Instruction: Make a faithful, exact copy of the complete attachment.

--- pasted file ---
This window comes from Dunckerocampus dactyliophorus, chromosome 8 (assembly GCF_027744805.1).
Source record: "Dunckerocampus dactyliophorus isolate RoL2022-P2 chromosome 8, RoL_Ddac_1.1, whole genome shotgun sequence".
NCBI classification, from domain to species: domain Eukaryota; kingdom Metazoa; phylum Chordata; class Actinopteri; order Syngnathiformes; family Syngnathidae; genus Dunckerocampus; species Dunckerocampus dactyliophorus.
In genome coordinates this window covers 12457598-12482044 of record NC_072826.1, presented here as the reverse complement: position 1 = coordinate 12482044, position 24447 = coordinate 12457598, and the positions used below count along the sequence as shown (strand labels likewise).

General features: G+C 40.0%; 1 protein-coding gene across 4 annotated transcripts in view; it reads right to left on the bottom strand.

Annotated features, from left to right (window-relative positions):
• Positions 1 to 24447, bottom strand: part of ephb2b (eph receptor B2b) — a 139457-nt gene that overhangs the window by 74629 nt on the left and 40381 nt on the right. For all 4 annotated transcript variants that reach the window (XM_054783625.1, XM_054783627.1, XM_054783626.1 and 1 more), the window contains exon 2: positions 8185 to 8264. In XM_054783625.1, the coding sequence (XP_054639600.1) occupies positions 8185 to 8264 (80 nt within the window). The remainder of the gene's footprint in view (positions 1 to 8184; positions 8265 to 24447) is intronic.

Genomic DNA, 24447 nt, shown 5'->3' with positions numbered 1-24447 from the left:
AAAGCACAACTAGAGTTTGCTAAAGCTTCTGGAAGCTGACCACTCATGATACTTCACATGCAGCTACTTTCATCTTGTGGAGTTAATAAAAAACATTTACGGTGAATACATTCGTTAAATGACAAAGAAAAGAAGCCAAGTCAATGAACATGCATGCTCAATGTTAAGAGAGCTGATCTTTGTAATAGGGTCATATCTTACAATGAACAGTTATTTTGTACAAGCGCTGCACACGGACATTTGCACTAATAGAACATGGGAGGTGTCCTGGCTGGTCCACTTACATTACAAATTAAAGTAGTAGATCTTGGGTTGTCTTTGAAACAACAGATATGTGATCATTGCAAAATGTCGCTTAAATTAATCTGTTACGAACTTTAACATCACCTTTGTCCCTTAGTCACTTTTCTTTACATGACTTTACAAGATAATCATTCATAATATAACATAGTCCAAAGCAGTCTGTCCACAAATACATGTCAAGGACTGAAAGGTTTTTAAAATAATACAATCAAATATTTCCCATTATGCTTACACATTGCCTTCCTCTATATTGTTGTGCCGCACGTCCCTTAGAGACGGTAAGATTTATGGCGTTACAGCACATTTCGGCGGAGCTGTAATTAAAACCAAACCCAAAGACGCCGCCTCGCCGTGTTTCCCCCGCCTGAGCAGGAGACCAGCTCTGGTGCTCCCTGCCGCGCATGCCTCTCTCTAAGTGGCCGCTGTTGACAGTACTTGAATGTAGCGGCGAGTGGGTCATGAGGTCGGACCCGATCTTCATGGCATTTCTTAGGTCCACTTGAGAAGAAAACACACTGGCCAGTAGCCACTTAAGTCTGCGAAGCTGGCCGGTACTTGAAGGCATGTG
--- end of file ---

This window comes from Dunckerocampus dactyliophorus, chromosome 8 (assembly GCF_027744805.1).
Source record: "Dunckerocampus dactyliophorus isolate RoL2022-P2 chromosome 8, RoL_Ddac_1.1, whole genome shotgun sequence".
NCBI classification, from domain to species: domain Eukaryota; kingdom Metazoa; phylum Chordata; class Actinopteri; order Syngnathiformes; family Syngnathidae; genus Dunckerocampus; species Dunckerocampus dactyliophorus.
In genome coordinates this window covers 12457598-12482044 of record NC_072826.1, presented here as the reverse complement: position 1 = coordinate 12482044, position 24447 = coordinate 12457598, and the positions used below count along the sequence as shown (strand labels likewise).

General features: G+C 40.0%; 1 protein-coding gene across 4 annotated transcripts in view; it reads right to left on the bottom strand.

Annotated features, from left to right (window-relative positions):
• Positions 1 to 24447, bottom strand: part of ephb2b (eph receptor B2b) — a 139457-nt gene that overhangs the window by 74629 nt on the left and 40381 nt on the right. For all 4 annotated transcript variants that reach the window (XM_054783625.1, XM_054783627.1, XM_054783626.1 and 1 more), the window contains exon 2: positions 8185 to 8264. In XM_054783625.1, the coding sequence (XP_054639600.1) occupies positions 8185 to 8264 (80 nt within the window). The remainder of the gene's footprint in view (positions 1 to 8184; positions 8265 to 24447) is intronic.

Genomic DNA, 24447 nt, shown 5'->3' with positions numbered 1-24447 from the left:
AAAGCACAACTAGAGTTTGCTAAAGCTTCTGGAAGCTGACCACTCATGATACTTCACATGCAGCTACTTTCATCTTGTGGAGTTAATAAAAAACATTTACGGTGAATACATTCGTTAAATGACAAAGAAAAGAAGCCAAGTCAATGAACATGCATGCTCAATGTTAAGAGAGCTGATCTTTGTAATAGGGTCATATCTTACAATGAACAGTTATTTTGTACAAGCGCTGCACACGGACATTTGCACTAATAGAACATGGGAGGTGTCCTGGCTGGTCCACTTACATTACAAATTAAAGTAGTAGATCTTGGGTTGTCTTTGAAACAACAGATATGTGATCATTGCAAAATGTCGCTTAAATTAATCTGTTACGAACTTTAACATCACCTTTGTCCCTTAGTCACTTTTCTTTACATGACTTTACAAGATAATCATTCATAATATAACATAGTCCAAAGCAGTCTGTCCACAAATACATGTCAAGGACTGAAAGGTTTTTAAAATAATACAATCAAATATTTCCCATTATGCTTACACATTGCCTTCCTCTATATTGTTGTGCCGCACGTCCCTTAGAGACGGTAAGATTTATGGCGTTACAGCACATTTCGGCGGAGCTGTAATTAAAACCAAACCCAAAGACGCCGCCTCGCCGTGTTTCCCCCGCCTGAGCAGGAGACCAGCTCTGGTGCTCCCTGCCGCGCATGCCTCTCTCTAAGTGGCCGCTGTTGACAGTACTTGAATGTAGCGGCGAGTGGGTCATGAGGTCGGACCCGATCTTCATGGCATTTCTTAGGTCCACTTGAGAAGAAAACACACTGGCCAGTAGCCACTTAAGTCTGCGAAGCTGGCCGGTACTTGAAGGCATGTG